Thursday, May 31st, 2007
NASIG began with the First Timers/Mentoring Reception at 3pm. After a leisurely day, I braced myself to meet my mentee, EL. If you remember from my previous post, EL is a new hire at my first place of employment post-degree. I don’t think either one of us had any idea what to expect. Fortunately, we got along famously, and hung out the rest of the weekend. She has been fully indoctrinated into the world and experience that is NASIG, long days and crazy nights and all the insanity. And yes, she was a willing participant for the entire thing.
After the reception was the Opening Program. The opening always has a few speakers, one to welcome us to the city, and one that addresses the history of the city. This year’s speaker on the city history was Professor Tom Owen. He has a background in ministry, and boy howdy could you hear it. He was a wonderful speaker, engaging, humorous, informative, yet part of me kept expecting him to suddenly say “can I get an Amen.” He’s also a participant in the city government, and had some interesting information about how the city works and it’s efforts to become more bike friendly. He’s a bicyclist himself, having given up his car a while ago. I think that’s awesome. And you could see it walking around the downtown area. They’ve combined bike-friendliness with art, commissioning artists to create bike racks that are actually visually interesting. Why can’t every city do this? You can see one here.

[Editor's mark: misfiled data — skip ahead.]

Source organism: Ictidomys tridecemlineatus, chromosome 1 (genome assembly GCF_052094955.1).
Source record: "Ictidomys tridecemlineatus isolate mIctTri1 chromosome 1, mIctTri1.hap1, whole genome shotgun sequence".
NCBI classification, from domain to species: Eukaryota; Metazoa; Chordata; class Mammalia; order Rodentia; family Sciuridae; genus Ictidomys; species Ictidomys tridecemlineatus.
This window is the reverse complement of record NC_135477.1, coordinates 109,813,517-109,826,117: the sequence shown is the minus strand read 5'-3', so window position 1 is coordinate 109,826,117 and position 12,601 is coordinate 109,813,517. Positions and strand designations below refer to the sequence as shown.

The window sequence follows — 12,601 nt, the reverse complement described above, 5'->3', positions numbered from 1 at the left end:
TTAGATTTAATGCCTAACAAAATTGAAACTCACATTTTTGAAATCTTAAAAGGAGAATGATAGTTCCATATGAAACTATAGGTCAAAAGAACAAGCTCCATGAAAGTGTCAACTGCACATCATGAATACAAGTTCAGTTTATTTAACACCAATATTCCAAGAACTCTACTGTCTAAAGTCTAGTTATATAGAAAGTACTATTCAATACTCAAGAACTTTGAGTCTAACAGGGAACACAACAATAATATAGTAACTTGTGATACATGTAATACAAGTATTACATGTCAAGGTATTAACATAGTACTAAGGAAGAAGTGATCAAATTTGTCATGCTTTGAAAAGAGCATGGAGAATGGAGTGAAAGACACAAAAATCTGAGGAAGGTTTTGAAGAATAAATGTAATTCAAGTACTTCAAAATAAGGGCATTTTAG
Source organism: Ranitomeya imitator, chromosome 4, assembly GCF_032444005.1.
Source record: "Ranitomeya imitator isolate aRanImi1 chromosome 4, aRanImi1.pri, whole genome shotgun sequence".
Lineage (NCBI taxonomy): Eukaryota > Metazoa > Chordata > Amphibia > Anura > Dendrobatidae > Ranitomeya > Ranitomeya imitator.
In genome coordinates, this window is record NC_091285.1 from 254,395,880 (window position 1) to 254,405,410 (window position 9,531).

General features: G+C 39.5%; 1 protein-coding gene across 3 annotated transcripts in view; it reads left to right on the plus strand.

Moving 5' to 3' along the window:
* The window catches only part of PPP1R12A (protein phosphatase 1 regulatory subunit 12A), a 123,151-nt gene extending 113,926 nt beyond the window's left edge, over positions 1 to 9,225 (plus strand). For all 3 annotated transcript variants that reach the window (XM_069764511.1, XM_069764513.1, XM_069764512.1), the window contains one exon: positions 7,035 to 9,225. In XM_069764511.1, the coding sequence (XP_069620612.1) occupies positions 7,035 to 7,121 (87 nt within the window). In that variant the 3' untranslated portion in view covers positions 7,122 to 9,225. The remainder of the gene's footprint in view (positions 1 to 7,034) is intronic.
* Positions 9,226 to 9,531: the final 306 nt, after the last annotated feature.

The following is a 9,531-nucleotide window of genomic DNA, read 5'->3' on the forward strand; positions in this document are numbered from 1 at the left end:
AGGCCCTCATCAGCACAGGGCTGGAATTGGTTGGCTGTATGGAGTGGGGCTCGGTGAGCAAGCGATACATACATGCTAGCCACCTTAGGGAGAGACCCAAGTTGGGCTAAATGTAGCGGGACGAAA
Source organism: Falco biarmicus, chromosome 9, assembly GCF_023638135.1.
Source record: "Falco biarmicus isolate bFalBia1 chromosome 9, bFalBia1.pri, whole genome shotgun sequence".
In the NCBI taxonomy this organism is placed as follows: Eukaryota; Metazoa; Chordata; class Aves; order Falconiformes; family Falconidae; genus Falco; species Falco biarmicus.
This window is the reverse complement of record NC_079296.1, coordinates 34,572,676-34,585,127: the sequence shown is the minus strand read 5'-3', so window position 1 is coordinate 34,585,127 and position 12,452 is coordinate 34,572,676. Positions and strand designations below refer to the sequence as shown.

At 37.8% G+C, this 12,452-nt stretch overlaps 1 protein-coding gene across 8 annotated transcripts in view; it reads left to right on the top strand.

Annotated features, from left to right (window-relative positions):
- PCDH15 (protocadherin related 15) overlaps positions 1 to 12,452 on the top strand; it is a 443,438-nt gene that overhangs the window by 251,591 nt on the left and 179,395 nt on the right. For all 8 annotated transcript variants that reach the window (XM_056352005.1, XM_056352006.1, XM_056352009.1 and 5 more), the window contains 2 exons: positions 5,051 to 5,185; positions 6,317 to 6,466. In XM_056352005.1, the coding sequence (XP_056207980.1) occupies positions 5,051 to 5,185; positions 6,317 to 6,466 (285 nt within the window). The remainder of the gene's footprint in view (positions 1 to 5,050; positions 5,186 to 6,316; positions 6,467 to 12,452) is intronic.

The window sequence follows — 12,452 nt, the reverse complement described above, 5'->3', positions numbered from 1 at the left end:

After the Opening, we all walked down Main Street to the Frazier International History Museum for the Reception. There was food, and lots of catching up with friends and colleagues. In addition to opening up the Museum just for us, keeping the exhibits open for us and the Museum also staged a sword fighting demonstration. They two actors were quite good, and explained the different styles and the historical development of sword fighting. It was fascinating. I missed the beginning, but my friend LH explained to me I didn’t miss much, except the stretching and one of the many staged fights. Bummer about missing the stretching…according to LH, the two guys were very thorough.
When we walked in, we were told they’re was also a bit on the beheading of Anne Boleyn, complete with a fake head. Alas, they lied. No fake head. But the interpreter was very good, telling the story from the point of view of one of Anne’s ladies in waiting, and remaining in character the whole time.
The reception ended rather early by conference night standards, so a group of us wandered back down to 4th Street Live and crammed into a booth at The Pub for some more catching up. We still had an early night, as Friday would be starting early, but it was so great to see people and visit more over a few pints. We all do talk between conferences, but e-mail and phone calls are no substitute for face to face conversation. We spend so much time together at conferences, but they can be so far apart sometimes. Many of my friends I hadn’t seen since last year’s NASIG, or most recently in January at the ALA Midwinter Meeting. So it was awesome to sit and talk and hear what was going on in people’s lives. I wish we all lived closer to each other, except I’d never get any sleep.